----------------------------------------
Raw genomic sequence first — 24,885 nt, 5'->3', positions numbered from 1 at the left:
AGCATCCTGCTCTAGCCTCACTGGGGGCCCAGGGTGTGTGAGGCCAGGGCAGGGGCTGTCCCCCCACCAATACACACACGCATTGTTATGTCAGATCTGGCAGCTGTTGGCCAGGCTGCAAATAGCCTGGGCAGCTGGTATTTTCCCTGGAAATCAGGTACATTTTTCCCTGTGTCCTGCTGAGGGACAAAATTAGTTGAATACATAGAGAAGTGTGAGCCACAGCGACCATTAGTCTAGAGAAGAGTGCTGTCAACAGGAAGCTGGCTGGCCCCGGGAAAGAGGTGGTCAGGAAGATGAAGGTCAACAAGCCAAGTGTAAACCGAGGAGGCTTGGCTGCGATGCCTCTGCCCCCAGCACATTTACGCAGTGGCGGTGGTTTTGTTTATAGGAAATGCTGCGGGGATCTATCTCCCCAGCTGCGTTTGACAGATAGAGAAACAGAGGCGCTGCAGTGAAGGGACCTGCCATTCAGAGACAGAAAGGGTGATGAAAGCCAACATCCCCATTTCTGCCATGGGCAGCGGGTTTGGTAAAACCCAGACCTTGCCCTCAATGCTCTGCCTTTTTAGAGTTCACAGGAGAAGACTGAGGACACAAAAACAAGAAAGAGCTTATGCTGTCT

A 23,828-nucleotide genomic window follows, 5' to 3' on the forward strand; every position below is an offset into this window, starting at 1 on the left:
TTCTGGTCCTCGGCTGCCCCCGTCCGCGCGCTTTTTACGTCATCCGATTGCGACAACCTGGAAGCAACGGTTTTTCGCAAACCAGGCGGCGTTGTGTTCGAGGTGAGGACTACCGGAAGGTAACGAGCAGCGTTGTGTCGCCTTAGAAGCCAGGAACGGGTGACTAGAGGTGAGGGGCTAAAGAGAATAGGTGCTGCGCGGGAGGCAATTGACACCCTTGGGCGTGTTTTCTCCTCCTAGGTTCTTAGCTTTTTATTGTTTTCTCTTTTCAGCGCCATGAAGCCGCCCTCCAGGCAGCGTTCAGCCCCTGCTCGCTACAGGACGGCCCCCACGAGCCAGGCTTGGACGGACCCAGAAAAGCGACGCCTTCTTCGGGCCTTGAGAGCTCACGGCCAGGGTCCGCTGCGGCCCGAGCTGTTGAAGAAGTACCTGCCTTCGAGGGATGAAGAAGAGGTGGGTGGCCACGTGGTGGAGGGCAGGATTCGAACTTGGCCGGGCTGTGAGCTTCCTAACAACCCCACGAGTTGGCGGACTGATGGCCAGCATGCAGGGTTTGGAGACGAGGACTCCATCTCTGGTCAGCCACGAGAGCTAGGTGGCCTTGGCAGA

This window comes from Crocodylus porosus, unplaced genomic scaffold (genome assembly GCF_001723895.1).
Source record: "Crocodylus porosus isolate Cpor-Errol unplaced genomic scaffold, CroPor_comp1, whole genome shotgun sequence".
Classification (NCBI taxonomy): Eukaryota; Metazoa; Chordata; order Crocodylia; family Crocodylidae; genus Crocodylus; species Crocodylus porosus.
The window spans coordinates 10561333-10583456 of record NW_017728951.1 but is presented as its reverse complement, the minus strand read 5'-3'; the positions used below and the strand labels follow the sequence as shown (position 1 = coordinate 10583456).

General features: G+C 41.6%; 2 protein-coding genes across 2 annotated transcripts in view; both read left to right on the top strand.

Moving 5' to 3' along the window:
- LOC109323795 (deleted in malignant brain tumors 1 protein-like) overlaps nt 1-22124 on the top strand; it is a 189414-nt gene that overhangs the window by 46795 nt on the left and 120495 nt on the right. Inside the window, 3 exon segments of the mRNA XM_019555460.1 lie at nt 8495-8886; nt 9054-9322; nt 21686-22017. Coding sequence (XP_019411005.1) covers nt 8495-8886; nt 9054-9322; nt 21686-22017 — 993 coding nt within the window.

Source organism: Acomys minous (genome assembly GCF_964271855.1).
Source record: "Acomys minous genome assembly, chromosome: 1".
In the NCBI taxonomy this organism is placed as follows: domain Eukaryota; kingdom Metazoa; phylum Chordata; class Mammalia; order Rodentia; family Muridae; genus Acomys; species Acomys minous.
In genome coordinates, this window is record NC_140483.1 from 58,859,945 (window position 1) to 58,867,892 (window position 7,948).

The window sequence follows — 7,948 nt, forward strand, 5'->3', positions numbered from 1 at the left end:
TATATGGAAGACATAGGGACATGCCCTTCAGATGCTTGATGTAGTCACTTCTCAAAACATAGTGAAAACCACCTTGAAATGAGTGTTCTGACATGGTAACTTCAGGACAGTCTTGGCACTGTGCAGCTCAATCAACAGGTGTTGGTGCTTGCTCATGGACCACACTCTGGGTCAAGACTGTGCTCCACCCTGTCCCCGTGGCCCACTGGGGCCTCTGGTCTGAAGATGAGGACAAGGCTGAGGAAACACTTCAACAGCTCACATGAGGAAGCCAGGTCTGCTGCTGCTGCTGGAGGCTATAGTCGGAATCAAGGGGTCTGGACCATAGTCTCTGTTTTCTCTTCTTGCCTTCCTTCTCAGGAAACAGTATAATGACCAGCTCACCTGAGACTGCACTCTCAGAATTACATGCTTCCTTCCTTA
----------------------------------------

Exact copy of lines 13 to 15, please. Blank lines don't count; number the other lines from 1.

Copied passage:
Source record: "Acomys minous genome assembly, chromosome: 1".
In the NCBI taxonomy this organism is placed as follows: domain Eukaryota; kingdom Metazoa; phylum Chordata; class Mammalia; order Rodentia; family Muridae; genus Acomys; species Acomys minous.
In genome coordinates, this window is record NC_140483.1 from 58,859,945 (window position 1) to 58,867,892 (window position 7,948).